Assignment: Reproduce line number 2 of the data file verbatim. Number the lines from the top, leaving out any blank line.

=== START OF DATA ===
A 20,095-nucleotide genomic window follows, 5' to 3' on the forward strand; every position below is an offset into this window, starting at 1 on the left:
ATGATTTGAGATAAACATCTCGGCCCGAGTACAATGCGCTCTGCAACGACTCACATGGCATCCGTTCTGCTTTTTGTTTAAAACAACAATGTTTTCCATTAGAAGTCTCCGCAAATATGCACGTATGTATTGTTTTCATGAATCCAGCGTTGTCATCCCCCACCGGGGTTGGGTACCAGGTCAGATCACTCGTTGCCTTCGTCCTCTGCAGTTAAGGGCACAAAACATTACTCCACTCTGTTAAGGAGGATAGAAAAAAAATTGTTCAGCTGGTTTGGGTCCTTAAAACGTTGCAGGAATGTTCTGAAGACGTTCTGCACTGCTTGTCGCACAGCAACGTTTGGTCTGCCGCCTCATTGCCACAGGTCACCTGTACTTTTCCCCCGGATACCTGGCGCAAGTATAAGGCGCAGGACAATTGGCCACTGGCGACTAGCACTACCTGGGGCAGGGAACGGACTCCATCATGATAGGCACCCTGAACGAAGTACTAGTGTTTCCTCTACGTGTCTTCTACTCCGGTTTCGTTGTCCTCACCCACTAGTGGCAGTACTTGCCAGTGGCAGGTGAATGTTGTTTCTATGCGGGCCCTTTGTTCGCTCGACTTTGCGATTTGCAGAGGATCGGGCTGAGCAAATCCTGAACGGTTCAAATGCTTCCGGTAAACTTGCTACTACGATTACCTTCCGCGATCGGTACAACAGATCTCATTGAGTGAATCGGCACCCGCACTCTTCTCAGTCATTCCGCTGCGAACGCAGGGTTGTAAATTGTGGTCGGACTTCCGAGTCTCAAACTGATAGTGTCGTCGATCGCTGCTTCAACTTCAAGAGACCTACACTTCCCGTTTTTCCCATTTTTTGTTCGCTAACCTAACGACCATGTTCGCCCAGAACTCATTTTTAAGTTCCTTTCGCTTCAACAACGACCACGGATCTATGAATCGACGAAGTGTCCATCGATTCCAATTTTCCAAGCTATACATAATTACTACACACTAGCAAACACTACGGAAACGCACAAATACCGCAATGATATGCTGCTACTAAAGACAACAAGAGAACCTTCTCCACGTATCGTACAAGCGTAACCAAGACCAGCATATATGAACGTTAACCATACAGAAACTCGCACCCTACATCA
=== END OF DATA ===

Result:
ATGATTTGAGATAAACATCTCGGCCCGAGTACAATGCGCTCTGCAACGACTCACATGGCATCCGTTCTGCTTTTTGTTTAAAACAACAATGTTTTCCATTAGAAGTCTCCGCAAATATGCACGTATGTATTGTTTTCATGAATCCAGCGTTGTCATCCCCCACCGGGGTTGGGTACCAGGTCAGATCACTCGTTGCCTTCGTCCTCTGCAGTTAAGGGCACAAAACATTACTCCACTCTGTTAAGGAGGATAGAAAAAAAATTGTTCAGCTGGTTTGGGTCCTTAAAACGTTGCAGGAATGTTCTGAAGACGTTCTGCACTGCTTGTCGCACAGCAACGTTTGGTCTGCCGCCTCATTGCCACAGGTCACCTGTACTTTTCCCCCGGATACCTGGCGCAAGTATAAGGCGCAGGACAATTGGCCACTGGCGACTAGCACTACCTGGGGCAGGGAACGGACTCCATCATGATAGGCACCCTGAACGAAGTACTAGTGTTTCCTCTACGTGTCTTCTACTCCGGTTTCGTTGTCCTCACCCACTAGTGGCAGTACTTGCCAGTGGCAGGTGAATGTTGTTTCTATGCGGGCCCTTTGTTCGCTCGACTTTGCGATTTGCAGAGGATCGGGCTGAGCAAATCCTGAACGGTTCAAATGCTTCCGGTAAACTTGCTACTACGATTACCTTCCGCGATCGGTACAACAGATCTCATTGAGTGAATCGGCACCCGCACTCTTCTCAGTCATTCCGCTGCGAACGCAGGGTTGTAAATTGTGGTCGGACTTCCGAGTCTCAAACTGATAGTGTCGTCGATCGCTGCTTCAACTTCAAGAGACCTACACTTCCCGTTTTTCCCATTTTTTGTTCGCTAACCTAACGACCATGTTCGCCCAGAACTCATTTTTAAGTTCCTTTCGCTTCAACAACGACCACGGATCTATGAATCGACGAAGTGTCCATCGATTCCAATTTTCCAAGCTATACATAATTACTACACACTAGCAAACACTACGGAAACGCACAAATACCGCAATGATATGCTGCTACTAAAGACAACAAGAGAACCTTCTCCACGTATCGTACAAGCGTAACCAAGACCAGCATATATGAACGTTAACCATACAGAAACTCGCACCCTACATCA